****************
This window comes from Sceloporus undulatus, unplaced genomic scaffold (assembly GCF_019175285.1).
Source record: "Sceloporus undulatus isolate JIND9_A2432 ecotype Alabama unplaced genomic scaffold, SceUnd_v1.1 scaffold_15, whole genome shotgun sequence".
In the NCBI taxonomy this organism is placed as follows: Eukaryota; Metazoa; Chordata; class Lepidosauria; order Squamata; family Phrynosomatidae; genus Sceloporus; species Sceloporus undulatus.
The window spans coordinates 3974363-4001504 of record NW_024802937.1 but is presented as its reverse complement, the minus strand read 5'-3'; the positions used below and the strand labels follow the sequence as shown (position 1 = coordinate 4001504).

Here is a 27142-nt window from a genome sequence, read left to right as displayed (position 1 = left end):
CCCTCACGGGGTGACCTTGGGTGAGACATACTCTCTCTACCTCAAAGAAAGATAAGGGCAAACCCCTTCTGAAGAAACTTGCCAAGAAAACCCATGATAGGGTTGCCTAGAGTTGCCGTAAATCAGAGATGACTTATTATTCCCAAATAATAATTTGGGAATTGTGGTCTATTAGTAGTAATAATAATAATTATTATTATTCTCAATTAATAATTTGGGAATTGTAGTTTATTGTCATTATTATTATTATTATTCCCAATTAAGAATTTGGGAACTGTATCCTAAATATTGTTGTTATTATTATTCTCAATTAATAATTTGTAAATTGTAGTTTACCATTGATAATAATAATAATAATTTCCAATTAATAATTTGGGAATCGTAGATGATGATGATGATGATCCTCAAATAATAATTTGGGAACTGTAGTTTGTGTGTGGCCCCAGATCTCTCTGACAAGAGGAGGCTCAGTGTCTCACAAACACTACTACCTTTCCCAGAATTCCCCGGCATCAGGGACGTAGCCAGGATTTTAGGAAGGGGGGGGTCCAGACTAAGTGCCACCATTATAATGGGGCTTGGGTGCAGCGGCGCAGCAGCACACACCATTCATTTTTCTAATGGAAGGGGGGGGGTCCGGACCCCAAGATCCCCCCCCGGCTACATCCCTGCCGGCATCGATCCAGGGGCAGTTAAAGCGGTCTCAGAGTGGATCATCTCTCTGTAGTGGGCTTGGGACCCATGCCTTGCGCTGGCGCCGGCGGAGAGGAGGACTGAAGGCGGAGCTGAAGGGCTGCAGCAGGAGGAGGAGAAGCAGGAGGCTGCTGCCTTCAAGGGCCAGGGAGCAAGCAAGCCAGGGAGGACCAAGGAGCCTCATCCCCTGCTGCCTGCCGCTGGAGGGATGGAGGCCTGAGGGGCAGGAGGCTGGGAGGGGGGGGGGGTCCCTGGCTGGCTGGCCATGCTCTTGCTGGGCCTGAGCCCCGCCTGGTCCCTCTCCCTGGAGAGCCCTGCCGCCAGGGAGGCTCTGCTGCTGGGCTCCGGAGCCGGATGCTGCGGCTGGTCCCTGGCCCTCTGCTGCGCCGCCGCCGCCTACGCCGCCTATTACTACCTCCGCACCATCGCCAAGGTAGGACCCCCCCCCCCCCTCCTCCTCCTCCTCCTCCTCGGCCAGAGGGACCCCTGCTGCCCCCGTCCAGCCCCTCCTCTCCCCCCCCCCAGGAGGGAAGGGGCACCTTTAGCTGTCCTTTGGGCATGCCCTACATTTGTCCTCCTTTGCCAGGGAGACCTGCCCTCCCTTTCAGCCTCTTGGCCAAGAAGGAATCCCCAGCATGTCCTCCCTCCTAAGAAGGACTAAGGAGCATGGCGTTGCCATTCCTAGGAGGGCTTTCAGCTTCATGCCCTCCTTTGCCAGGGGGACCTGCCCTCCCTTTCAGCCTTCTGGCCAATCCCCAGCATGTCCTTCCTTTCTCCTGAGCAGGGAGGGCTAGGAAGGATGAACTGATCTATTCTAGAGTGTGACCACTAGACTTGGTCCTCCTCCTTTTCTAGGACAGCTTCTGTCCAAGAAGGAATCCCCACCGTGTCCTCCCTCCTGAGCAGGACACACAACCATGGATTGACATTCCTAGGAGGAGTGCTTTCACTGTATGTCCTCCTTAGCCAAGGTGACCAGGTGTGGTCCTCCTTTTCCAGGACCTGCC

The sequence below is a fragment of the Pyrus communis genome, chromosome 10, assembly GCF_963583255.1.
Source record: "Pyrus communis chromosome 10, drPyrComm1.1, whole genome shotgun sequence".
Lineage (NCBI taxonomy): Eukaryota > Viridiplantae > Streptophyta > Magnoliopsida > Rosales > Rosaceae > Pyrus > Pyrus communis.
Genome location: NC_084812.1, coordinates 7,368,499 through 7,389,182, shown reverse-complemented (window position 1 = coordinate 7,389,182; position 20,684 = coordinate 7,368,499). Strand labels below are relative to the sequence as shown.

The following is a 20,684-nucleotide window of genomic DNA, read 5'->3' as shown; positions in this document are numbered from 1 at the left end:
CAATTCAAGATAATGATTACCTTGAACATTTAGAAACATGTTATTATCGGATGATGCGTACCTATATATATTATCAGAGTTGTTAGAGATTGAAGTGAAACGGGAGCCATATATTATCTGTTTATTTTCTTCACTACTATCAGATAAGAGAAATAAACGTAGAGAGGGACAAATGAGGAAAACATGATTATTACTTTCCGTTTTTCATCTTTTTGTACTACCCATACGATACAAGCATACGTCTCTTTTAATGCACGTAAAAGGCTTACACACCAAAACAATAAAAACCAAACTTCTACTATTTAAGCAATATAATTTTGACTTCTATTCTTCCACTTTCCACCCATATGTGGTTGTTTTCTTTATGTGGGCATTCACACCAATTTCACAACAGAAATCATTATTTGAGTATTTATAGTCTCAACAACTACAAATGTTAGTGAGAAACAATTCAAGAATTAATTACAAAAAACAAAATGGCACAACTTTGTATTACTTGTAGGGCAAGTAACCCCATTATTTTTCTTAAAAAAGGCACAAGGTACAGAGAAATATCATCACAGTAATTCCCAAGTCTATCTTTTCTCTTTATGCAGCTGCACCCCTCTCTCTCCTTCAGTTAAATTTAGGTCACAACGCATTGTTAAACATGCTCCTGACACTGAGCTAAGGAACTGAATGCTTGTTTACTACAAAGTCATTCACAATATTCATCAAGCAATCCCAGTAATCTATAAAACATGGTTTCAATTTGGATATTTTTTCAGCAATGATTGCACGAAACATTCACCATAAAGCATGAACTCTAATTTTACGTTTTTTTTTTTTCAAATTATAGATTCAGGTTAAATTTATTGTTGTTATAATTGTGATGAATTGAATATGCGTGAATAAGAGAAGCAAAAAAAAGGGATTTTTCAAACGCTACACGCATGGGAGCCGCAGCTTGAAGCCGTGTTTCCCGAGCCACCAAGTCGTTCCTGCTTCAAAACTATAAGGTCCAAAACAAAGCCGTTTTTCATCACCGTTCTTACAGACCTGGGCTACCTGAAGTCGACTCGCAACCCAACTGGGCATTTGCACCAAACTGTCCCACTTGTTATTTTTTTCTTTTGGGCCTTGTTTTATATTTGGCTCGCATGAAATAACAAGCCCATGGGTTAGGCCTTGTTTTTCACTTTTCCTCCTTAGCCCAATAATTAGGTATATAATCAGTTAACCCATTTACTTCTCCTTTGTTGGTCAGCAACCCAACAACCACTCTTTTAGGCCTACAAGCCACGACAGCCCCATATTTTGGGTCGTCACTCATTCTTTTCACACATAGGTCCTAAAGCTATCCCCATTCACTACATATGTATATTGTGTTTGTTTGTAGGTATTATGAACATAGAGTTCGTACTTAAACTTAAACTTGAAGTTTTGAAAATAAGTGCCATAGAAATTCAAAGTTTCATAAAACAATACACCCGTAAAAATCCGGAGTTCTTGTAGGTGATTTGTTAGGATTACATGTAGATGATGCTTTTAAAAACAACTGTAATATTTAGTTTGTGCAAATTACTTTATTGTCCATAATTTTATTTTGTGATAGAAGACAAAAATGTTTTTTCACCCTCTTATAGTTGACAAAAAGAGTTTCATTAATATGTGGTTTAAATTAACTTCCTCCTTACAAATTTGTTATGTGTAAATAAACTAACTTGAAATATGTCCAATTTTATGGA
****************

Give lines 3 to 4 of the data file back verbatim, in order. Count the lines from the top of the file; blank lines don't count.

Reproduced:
In the NCBI taxonomy this organism is placed as follows: Eukaryota; Metazoa; Chordata; class Lepidosauria; order Squamata; family Phrynosomatidae; genus Sceloporus; species Sceloporus undulatus.
The window spans coordinates 3974363-4001504 of record NW_024802937.1 but is presented as its reverse complement, the minus strand read 5'-3'; the positions used below and the strand labels follow the sequence as shown (position 1 = coordinate 4001504).